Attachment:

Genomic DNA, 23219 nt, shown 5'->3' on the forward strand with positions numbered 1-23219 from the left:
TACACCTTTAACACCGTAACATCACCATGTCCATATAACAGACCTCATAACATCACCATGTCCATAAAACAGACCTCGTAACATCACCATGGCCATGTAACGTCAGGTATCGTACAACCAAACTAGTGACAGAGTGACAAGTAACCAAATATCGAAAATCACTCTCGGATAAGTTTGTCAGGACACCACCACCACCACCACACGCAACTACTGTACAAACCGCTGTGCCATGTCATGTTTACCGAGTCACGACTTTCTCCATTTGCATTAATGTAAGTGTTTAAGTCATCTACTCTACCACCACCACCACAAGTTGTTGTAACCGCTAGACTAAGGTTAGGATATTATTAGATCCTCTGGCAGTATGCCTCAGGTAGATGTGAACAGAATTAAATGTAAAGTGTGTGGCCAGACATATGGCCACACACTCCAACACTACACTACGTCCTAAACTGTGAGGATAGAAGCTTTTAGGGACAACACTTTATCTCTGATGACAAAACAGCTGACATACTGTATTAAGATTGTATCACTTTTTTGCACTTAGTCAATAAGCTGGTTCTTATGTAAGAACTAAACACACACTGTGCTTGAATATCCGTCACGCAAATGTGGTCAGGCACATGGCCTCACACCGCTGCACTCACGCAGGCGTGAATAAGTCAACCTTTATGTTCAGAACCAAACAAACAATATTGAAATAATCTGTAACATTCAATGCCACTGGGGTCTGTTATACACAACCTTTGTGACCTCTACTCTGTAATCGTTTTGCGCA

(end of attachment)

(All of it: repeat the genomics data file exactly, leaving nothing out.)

Genomic DNA, 23219 nt, shown 5'->3' on the forward strand with positions numbered 1-23219 from the left:
TACACCTTTAACACCGTAACATCACCATGTCCATATAACAGACCTCATAACATCACCATGTCCATAAAACAGACCTCGTAACATCACCATGGCCATGTAACGTCAGGTATCGTACAACCAAACTAGTGACAGAGTGACAAGTAACCAAATATCGAAAATCACTCTCGGATAAGTTTGTCAGGACACCACCACCACCACCACACGCAACTACTGTACAAACCGCTGTGCCATGTCATGTTTACCGAGTCACGACTTTCTCCATTTGCATTAATGTAAGTGTTTAAGTCATCTACTCTACCACCACCACCACAAGTTGTTGTAACCGCTAGACTAAGGTTAGGATATTATTAGATCCTCTGGCAGTATGCCTCAGGTAGATGTGAACAGAATTAAATGTAAAGTGTGTGGCCAGACATATGGCCACACACTCCAACACTACACTACGTCCTAAACTGTGAGGATAGAAGCTTTTAGGGACAACACTTTATCTCTGATGACAAAACAGCTGACATACTGTATTAAGATTGTATCACTTTTTTGCACTTAGTCAATAAGCTGGTTCTTATGTAAGAACTAAACACACACTGTGCTTGAATATCCGTCACGCAAATGTGGTCAGGCACATGGCCTCACACCGCTGCACTCACGCAGGCGTGAATAAGTCAACCTTTATGTTCAGAACCAAACAAACAATATTGAAATAATCTGTAACATTCAATGCCACTGGGGTCTGTTATACACAACCTTTGTGACCTCTACTCTGTAATCGTTTTGCGCA